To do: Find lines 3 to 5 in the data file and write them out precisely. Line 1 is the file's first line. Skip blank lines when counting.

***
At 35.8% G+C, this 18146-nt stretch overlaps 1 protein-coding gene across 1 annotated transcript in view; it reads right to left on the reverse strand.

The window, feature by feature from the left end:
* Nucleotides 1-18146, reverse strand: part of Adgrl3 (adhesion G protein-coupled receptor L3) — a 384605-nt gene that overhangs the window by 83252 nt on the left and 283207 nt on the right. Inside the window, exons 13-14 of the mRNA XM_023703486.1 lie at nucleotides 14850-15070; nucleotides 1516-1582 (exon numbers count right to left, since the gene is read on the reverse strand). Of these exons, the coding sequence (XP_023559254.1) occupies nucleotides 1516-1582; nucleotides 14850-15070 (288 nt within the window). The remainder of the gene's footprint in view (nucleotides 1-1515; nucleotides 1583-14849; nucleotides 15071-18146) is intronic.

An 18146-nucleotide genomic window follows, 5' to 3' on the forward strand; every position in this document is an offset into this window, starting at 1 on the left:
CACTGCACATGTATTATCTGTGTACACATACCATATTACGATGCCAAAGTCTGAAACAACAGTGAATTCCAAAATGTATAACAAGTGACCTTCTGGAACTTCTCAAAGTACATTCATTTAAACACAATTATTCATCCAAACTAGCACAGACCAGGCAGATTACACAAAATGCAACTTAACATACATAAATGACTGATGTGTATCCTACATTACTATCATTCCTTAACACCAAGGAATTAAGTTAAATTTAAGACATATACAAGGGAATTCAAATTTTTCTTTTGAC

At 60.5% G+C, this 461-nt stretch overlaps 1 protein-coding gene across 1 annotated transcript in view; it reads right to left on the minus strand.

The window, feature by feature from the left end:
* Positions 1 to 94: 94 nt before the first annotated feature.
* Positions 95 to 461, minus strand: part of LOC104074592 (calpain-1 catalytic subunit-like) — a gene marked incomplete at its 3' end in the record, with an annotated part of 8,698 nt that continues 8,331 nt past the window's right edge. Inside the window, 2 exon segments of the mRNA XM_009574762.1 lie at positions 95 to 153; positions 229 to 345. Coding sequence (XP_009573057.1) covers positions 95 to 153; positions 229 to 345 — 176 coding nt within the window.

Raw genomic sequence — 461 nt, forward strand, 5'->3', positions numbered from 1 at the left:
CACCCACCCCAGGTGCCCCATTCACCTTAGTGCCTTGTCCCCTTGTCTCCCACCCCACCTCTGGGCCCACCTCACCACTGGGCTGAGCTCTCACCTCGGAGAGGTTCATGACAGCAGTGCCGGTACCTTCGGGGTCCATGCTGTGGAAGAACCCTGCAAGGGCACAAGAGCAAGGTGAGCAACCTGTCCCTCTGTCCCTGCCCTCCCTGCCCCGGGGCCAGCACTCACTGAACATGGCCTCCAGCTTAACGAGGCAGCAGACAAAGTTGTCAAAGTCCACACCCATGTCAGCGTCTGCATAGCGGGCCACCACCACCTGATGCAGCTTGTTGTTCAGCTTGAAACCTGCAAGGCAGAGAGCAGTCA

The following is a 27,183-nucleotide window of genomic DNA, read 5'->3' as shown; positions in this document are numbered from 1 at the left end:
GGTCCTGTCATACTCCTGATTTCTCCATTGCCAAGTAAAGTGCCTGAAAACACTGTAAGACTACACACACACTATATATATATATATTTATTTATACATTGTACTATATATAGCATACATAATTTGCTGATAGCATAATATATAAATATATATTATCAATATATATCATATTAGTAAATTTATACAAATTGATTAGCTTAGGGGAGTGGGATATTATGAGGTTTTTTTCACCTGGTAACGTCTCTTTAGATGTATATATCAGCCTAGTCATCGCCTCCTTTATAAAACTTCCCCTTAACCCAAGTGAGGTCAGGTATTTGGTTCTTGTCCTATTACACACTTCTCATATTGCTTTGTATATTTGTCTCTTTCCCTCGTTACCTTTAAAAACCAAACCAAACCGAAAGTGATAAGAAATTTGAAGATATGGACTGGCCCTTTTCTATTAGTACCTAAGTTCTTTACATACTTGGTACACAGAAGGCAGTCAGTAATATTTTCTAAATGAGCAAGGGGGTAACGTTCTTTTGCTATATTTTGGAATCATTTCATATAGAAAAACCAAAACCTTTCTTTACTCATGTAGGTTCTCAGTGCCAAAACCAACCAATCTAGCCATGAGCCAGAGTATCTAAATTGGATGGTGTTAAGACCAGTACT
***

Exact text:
* Nucleotides 1-18146, reverse strand: part of Adgrl3 (adhesion G protein-coupled receptor L3) — a 384605-nt gene that overhangs the window by 83252 nt on the left and 283207 nt on the right. Inside the window, exons 13-14 of the mRNA XM_023703486.1 lie at nucleotides 14850-15070; nucleotides 1516-1582 (exon numbers count right to left, since the gene is read on the reverse strand). Of these exons, the coding sequence (XP_023559254.1) occupies nucleotides 1516-1582; nucleotides 14850-15070 (288 nt within the window). The remainder of the gene's footprint in view (nucleotides 1-1515; nucleotides 1583-14849; nucleotides 15071-18146) is intronic.

An 18146-nucleotide genomic window follows, 5' to 3' on the forward strand; every position in this document is an offset into this window, starting at 1 on the left:
CACTGCACATGTATTATCTGTGTACACATACCATATTACGATGCCAAAGTCTGAAACAACAGTGAATTCCAAAATGTATAACAAGTGACCTTCTGGAACTTCTCAAAGTACATTCATTTAAACACAATTATTCATCCAAACTAGCACAGACCAGGCAGATTACACAAAATGCAACTTAACATACATAAATGACTGATGTGTATCCTACATTACTATCATTCCTTAACACCAAGGAATTAAGTTAAATTTAAGACATATACAAGGGAATTCAAATTTTTCTTTTGAC